Vol. 25, Issue 20, 24 March 2023
As we all know, VR (Finish Railways) workers went on strike this week forcing the company to cancel train services all over the country from Monday to Thursday. The strike was about various issues and conditions of employment, and now a deal has finally been reached seeing trains mainly returning to normal before the weekend.
We do not see strikes so often in Finland, and when there is one it does not usually last very long or become too problematic. So, what are strikes all about? Who do they affect and how can they be overcome? A strike can have both advantages and disadvantages depending on the context and the goals of those declaring a strike.
One of the main benefits of a strike is that it can be an effective way for workers or unions to demand better working conditions, wages, and benefits from employers or the government. By refusing to work, employees on strike can create economic pressure that forces employers to start negotiations and sometimes they will need to make concessions to meet the demands of the employees or unions.
Similar to strikes, are protests, which can also be seen as a way for various groups to raise awareness regarding important social or political issues and bring attention to their cause. For example, protests and strikes by climate activists or people demanding action on equality can help draw media attention and create momentum for their causes.
However, strikes can also have negative consequences, such as lost wages for the striking workers, disruption to the economy, and potential conflict with security forces. Additionally, some employers may respond to strikes simply by hiring temporary labour or outsourcing jobs, which can weaken the bargaining power of the striking group in the long term.
In the UK during from March 1984 to March 1985, the National Union of Mineworkers went on strike to stop the government (led by the then Prime Minister, Margaret Thatcher), from closing down the coal-mining industry. The union believed they were in such a strong position as the country relied heavily on coal, that the government would give in to demands fairly quickly. However, after a year of striking the union gave in, and the mines closed anyway. During that time, the whole country was in turmoil, with disruptions, riots, social unrest, and many businesses depending on the coal industry, closing their doors. Families went without money, which lead to going without food, and – unable to pay rents or mortgages – losing their homes.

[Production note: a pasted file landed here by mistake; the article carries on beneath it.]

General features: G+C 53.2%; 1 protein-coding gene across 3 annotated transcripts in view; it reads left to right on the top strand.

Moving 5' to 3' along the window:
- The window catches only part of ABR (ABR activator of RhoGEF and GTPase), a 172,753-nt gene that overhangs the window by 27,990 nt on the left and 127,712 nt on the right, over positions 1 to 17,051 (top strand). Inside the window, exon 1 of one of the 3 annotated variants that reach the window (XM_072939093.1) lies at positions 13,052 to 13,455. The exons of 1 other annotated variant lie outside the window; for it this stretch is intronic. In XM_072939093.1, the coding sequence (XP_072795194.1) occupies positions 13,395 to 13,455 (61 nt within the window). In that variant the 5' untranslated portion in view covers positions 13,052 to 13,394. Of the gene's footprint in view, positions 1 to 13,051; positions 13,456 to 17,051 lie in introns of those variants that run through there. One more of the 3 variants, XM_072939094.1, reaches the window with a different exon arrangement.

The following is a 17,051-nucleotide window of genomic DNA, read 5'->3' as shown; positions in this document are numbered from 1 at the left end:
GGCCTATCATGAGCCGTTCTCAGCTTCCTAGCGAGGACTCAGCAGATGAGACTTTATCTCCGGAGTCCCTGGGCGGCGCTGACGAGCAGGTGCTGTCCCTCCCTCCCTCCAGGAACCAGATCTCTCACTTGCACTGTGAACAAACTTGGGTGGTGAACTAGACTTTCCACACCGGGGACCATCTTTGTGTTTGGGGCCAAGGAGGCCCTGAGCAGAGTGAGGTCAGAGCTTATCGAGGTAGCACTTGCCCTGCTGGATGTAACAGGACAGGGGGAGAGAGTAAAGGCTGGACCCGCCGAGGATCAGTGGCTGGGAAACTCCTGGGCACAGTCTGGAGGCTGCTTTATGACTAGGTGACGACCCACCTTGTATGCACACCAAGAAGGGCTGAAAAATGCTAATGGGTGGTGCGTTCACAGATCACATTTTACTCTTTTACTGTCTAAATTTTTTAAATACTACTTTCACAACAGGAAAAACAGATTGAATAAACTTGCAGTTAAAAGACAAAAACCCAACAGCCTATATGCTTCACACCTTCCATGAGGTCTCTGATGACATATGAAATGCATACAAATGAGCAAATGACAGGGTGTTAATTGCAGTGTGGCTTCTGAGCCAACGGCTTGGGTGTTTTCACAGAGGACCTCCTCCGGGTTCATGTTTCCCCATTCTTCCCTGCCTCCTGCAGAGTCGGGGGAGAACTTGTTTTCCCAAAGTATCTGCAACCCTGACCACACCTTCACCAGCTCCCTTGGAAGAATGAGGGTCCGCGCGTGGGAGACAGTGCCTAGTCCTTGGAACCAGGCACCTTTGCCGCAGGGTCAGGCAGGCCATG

In this way, those on strike can sometimes create more harm than good for themselves and others. Unions and employees need to be certain of their position and make demands that could eventually be negotiated and met. But both parties will eventually have to come to an understanding and make concessions to end the strike. The main idea of strikes is to make it clear that unless employers are willing to have talks and negotiate deals, labour will be withdrawn. Overall, whether a strike is beneficial or not depends on the specific circumstances and goals of those that declare the strike.
It seems these days that strikes and protests are gaining more momentum. In the UK there has also been recent strikes, with rail workers, teachers, and nurses. Another strike here in Finland is planned for cleaning and facility workers, while in France heavy protests are continuing with the planned rise of retirement age from the current age of 62 to the new 64.
Will we ever get to a state of no strikes or protests whatsoever? That is unlikely, if it does happen, then it either means everyone is extremely satisfied with everything they have and how the world is and nothing needs to change, or then we have been stupefied into accepting that we do not have the ability (or will) to change anything.
If you care about your present and your future, remember that you have the chance now to affect both, as the parliamentary elections are now running, so get your vote in and have your say.
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